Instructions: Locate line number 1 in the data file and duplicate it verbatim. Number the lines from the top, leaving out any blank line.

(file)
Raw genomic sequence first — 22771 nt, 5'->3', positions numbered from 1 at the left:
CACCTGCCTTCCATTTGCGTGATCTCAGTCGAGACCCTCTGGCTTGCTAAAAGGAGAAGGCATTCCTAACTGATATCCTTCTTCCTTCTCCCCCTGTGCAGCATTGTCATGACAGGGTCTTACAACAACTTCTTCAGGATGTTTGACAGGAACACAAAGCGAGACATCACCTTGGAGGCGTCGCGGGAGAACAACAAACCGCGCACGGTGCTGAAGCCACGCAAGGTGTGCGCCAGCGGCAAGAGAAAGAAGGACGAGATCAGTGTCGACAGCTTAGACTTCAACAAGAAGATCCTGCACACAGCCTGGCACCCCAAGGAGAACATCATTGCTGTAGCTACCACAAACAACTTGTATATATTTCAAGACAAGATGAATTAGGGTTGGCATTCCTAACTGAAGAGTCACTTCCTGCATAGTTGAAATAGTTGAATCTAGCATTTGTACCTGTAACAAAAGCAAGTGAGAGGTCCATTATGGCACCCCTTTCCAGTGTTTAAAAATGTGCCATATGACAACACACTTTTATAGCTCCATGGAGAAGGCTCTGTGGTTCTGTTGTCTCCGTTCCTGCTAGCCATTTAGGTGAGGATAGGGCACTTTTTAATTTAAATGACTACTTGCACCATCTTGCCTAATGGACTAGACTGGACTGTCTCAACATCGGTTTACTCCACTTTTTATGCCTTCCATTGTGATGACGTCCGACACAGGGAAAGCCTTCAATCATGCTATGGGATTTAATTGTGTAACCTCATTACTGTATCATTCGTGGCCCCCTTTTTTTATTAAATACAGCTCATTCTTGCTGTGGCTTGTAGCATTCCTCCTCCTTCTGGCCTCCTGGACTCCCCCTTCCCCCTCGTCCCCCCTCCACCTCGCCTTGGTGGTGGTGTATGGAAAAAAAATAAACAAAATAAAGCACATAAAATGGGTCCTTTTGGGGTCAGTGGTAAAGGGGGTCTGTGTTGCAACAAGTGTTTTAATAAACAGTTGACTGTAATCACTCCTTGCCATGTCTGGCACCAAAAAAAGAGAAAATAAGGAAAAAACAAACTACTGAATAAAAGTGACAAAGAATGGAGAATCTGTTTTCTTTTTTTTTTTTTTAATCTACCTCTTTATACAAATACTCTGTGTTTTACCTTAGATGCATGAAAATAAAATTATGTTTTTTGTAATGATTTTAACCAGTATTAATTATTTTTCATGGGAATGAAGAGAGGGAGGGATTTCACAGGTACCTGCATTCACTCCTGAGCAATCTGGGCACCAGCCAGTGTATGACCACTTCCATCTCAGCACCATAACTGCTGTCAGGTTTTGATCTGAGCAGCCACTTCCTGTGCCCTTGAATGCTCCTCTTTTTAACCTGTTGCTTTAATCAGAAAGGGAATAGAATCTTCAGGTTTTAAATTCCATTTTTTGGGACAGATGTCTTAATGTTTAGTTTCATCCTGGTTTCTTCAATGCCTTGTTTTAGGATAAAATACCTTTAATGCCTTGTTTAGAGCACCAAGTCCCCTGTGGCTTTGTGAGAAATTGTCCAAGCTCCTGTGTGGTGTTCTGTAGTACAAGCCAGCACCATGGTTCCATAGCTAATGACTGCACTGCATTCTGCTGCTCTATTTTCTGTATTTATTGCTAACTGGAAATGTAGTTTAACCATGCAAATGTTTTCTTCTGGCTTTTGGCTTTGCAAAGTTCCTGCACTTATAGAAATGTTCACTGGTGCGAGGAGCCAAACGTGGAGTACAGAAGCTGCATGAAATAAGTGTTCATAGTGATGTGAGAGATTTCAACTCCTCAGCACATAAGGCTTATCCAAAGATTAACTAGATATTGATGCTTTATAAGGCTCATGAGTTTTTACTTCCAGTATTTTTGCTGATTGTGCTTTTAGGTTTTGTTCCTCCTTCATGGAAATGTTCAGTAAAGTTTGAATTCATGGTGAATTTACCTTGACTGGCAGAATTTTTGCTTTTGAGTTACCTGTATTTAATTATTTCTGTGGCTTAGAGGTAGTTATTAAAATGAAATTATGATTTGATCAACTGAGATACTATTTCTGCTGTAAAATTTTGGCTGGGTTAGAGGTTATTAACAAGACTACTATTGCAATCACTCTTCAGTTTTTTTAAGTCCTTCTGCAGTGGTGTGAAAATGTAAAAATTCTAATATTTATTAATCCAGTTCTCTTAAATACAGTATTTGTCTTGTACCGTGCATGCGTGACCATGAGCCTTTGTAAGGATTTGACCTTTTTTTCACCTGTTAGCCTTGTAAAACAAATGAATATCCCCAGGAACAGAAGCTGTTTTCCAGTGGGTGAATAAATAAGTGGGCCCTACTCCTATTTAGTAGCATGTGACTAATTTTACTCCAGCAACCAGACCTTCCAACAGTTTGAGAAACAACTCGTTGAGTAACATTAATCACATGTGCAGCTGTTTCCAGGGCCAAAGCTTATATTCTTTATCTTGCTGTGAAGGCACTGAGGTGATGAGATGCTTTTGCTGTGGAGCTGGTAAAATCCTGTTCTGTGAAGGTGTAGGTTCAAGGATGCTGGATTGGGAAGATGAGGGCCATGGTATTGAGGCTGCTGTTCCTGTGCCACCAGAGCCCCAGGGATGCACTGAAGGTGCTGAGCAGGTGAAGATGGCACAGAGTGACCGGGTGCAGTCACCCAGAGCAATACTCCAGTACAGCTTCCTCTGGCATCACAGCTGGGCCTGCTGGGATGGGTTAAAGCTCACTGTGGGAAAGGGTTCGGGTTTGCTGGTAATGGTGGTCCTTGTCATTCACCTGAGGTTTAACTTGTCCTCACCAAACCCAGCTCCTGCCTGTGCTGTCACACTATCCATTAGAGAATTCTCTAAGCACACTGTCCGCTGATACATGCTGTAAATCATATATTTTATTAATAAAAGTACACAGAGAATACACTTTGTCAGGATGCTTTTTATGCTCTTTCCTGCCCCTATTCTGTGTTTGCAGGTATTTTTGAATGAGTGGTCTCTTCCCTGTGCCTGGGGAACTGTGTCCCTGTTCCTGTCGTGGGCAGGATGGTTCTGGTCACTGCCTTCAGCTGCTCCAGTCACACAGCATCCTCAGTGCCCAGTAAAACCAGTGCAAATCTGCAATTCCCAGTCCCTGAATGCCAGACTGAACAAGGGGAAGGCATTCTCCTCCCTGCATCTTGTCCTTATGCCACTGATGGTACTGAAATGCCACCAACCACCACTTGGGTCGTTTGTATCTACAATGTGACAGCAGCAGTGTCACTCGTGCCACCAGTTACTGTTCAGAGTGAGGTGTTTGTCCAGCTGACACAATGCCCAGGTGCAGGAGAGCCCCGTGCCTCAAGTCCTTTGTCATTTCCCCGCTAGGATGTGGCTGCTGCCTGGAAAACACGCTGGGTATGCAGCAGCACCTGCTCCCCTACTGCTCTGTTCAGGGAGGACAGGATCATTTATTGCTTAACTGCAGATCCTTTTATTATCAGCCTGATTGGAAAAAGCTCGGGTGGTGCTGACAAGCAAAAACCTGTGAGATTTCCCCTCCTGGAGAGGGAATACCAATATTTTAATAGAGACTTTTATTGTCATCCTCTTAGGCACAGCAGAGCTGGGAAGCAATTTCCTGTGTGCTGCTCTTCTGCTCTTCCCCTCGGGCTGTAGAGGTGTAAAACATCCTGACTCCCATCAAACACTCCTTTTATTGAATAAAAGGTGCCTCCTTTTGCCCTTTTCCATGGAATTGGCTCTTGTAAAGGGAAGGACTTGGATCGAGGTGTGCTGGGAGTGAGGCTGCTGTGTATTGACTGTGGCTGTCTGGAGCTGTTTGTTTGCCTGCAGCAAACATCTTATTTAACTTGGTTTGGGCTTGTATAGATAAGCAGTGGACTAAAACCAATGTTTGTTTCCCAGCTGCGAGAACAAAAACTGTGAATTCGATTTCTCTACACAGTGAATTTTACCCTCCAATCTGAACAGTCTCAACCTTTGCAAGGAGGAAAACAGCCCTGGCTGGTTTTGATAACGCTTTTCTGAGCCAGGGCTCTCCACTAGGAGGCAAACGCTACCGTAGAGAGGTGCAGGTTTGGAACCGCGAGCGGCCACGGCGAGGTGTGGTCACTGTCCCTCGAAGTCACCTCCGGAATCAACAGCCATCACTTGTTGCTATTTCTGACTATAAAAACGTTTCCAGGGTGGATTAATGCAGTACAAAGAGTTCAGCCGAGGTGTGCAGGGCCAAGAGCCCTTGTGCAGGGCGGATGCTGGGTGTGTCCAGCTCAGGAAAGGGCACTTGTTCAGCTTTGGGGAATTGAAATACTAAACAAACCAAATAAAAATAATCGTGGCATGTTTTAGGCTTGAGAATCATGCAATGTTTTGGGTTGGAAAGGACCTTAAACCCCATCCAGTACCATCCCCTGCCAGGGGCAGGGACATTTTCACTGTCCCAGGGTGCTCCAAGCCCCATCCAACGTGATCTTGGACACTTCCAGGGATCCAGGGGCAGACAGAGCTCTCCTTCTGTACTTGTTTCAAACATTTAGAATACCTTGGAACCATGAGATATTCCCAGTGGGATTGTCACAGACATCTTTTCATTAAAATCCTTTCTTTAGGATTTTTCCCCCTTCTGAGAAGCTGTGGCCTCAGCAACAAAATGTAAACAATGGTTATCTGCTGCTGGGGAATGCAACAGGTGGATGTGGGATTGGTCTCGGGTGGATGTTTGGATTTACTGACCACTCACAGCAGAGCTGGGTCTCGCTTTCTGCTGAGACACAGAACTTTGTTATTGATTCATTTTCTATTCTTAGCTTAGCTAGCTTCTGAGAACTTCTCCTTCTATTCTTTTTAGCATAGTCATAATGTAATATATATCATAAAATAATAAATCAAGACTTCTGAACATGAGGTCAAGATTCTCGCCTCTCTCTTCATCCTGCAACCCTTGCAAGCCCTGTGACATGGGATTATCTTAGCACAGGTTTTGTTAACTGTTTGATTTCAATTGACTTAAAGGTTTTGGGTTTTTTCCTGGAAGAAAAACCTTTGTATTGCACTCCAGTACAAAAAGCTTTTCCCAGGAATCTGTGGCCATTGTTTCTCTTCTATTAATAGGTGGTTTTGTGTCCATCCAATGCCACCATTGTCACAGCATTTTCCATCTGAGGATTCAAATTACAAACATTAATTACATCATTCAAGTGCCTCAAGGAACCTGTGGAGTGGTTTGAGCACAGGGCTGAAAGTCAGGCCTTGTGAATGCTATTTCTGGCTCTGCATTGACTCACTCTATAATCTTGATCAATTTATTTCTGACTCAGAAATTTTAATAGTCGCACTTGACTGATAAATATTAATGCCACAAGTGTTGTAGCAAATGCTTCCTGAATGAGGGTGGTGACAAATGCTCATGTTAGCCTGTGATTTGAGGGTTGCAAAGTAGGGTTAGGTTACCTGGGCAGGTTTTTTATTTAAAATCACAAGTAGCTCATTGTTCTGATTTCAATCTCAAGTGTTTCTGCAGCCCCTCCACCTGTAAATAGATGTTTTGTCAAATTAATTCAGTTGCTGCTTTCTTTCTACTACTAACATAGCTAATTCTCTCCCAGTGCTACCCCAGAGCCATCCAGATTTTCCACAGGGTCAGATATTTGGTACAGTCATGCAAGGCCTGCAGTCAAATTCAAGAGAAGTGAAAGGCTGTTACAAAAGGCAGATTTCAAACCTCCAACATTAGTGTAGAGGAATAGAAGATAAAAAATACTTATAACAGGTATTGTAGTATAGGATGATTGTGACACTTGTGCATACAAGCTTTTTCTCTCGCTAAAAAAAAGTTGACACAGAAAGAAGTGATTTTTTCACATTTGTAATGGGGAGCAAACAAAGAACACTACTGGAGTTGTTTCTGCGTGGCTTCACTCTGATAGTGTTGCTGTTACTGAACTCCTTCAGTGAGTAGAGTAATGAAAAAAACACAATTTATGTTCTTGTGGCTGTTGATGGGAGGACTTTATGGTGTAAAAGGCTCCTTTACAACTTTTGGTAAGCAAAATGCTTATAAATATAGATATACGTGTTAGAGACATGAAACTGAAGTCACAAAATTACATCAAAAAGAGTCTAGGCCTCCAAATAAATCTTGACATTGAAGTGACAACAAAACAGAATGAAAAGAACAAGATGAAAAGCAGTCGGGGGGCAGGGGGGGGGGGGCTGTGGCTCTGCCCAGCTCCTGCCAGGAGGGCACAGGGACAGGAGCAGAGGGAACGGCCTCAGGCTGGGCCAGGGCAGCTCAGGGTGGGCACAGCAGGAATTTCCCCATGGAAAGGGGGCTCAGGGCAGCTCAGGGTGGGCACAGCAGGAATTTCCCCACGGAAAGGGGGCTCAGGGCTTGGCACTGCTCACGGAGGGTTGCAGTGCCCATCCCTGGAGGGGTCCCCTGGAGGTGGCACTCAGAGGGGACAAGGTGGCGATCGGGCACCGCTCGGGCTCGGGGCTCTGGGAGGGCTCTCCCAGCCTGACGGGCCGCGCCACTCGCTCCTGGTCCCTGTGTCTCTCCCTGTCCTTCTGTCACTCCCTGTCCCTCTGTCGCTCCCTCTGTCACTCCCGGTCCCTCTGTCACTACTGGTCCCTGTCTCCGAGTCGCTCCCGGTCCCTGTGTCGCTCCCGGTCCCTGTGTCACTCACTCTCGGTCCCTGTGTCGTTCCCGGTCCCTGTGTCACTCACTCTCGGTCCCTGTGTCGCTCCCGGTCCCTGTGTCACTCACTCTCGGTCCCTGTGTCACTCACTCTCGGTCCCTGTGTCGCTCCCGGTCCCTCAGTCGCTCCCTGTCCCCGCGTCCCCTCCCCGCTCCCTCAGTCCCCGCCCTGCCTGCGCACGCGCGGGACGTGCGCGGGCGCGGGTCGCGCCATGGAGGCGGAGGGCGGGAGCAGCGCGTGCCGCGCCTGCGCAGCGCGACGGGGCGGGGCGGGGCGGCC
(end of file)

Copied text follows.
Raw genomic sequence first — 22771 nt, 5'->3', positions numbered from 1 at the left: